Thanks to our lobbying, Sheffield Green Party is putting a motion to the next Full Council meeting on 1st February asking Sheffield Council to publish pay ratios for both itself and the major companies it deals with, in support of the Equality Trust campaign. Please please keep up the pressure by contacting your councillors if you have not already done so. We also still need to get cross-party support for the fairness commission.
Ask your Councillor to support the Fairness Commission
We need to ensure that all councillors support the Sheffield Fairness Commission and increase the likelihood any actions will be pushed forward. The national Equality Trust has a simple tool to help you contact your councillors, as well as a suggested letter. If you click on the Councillors name you will see the letter. To make it more specific to Sheffield, I suggest you replace the last line of each letter with something like:
“Such an action will set the ground for the forthcoming Sheffield Fairness Commission. I trust that you will support the work of the Commission in helping the Council become a powerful force for reducing excessive inequality, both in Sheffield and as part of wider actions across the UK. By taking these actions you can play an important part.”
You are, of course, welcome to personalise the message as you like:
Wednesday 1st February, 7pm at Quaker Meeting House – discussing the priorities of the Sheffield Fairness Commission (see below), with tea and biscuits! All welcome.
Sheffield Fairness Commission
Regarding representation of the group on the Fairness Commission, we received the following message from Lee Adams: “Thanks. I have consulted Alan Walker, the Chair, and unfortunately the commissioners are decided. They are personal invitations and they will not represent organisations or groups. The equality group is very welcome however to provide written evidence we will be putting out a call for this in February.”
The terms of reference for the Commission can be seen here:
The list of priorities for the Fairness Commission will be the subject of discussion of the next Equality Group meeting.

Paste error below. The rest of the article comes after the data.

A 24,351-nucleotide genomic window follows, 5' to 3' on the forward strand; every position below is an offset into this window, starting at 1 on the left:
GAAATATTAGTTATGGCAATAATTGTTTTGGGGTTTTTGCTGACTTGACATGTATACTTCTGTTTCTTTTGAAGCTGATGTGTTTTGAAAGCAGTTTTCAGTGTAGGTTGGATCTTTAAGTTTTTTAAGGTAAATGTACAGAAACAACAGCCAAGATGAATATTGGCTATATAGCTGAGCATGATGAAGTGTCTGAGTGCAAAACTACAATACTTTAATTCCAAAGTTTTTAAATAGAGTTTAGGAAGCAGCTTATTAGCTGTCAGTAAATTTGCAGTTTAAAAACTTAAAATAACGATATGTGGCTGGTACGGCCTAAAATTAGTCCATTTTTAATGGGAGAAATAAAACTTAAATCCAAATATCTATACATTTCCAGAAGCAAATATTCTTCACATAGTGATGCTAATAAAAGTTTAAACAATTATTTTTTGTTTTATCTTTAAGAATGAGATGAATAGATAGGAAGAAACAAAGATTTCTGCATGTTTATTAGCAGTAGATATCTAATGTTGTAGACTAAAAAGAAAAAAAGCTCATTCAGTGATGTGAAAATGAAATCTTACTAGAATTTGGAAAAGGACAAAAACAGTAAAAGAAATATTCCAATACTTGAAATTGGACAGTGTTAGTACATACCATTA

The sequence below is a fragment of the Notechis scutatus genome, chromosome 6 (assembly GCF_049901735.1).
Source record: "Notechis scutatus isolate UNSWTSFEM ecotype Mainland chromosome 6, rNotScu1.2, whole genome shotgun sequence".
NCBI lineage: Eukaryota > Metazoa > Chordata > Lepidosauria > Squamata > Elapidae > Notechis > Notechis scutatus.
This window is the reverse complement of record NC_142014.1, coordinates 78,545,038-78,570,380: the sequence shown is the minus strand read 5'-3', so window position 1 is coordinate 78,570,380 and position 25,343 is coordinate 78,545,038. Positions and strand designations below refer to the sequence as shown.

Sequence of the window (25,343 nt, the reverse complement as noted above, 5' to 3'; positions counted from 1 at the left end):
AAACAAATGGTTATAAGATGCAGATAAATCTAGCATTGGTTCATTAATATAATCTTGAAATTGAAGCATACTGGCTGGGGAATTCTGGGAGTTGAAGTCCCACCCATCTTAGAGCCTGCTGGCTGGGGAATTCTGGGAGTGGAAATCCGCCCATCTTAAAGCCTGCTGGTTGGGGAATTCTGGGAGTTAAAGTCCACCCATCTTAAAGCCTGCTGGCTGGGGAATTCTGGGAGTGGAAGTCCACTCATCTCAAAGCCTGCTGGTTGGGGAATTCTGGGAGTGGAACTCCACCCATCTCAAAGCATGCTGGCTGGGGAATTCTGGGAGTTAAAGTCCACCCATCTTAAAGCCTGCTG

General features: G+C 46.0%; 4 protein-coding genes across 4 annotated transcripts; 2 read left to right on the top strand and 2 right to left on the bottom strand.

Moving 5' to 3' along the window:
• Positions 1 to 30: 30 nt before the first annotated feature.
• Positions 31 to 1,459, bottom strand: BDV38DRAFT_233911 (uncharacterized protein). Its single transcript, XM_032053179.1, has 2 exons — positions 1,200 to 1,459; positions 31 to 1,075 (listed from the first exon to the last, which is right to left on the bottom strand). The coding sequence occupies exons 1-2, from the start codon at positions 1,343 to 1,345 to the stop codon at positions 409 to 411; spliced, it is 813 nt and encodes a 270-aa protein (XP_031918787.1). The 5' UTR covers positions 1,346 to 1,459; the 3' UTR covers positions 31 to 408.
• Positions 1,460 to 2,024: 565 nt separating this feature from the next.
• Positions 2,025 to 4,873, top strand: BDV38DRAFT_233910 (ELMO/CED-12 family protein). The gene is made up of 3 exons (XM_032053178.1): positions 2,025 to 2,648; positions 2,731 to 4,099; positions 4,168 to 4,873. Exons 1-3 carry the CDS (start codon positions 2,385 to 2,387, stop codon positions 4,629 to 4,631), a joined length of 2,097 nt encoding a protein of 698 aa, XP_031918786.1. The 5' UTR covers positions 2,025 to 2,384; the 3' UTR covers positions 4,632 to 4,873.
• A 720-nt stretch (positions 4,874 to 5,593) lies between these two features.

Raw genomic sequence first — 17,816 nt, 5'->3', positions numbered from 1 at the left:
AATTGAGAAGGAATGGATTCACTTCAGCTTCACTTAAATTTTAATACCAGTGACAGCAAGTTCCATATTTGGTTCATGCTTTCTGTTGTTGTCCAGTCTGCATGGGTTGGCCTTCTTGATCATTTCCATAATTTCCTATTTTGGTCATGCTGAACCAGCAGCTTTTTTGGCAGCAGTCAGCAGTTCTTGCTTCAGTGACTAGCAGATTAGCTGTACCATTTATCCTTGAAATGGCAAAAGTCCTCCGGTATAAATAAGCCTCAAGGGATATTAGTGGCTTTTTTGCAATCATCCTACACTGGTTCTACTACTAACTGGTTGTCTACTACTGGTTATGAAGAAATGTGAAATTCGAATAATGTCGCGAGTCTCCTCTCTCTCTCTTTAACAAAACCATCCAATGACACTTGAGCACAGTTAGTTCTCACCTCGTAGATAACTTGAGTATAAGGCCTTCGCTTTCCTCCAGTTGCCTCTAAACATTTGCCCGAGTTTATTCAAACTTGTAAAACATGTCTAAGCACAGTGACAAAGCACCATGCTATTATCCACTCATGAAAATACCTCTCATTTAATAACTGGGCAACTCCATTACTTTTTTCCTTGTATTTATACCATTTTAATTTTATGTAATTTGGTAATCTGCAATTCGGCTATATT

News and Links
Stop RBS bonuses!
“unfair pay in the wider workforce also has adverse impacts on the wider economy and on all taxpayers. This is not only because of the obvious effect of low pay on suppressing spending, but also because levels of debt tend to be higher where pay gaps are wider. At the bottom end of the pay scale, there is a direct cost to taxpayers. The Institute for Fiscal Studies (IFS) estimates that pay below the living wage costs taxpayers £6bn a year in benefits and forgone revenue.”
I would strongly recommend the film Inside Job, a penetrating account of the financial crisis from an American viewpoint, narrated by Matt Damon. It will not offer you much comfort as it points out towards the end that virtually all the economic experts recruited by Obama to sort out the mess come from the investment banks which played a leading part in creating the mess in the first place – and also that many of the most distinguished economists from the elite universities in the USA lack objectivity because they have received large sums of money from these same investment banks.
You can watch it on your computer through this link, running time of two hours:
Despite evidence that social mobility is low in the UK…
…and that income inequality is likely to increase, which will push social mobility even lower…
…the belief that Britain is a meritocratic country where social mobility rules, may be driving public views of welfare reform…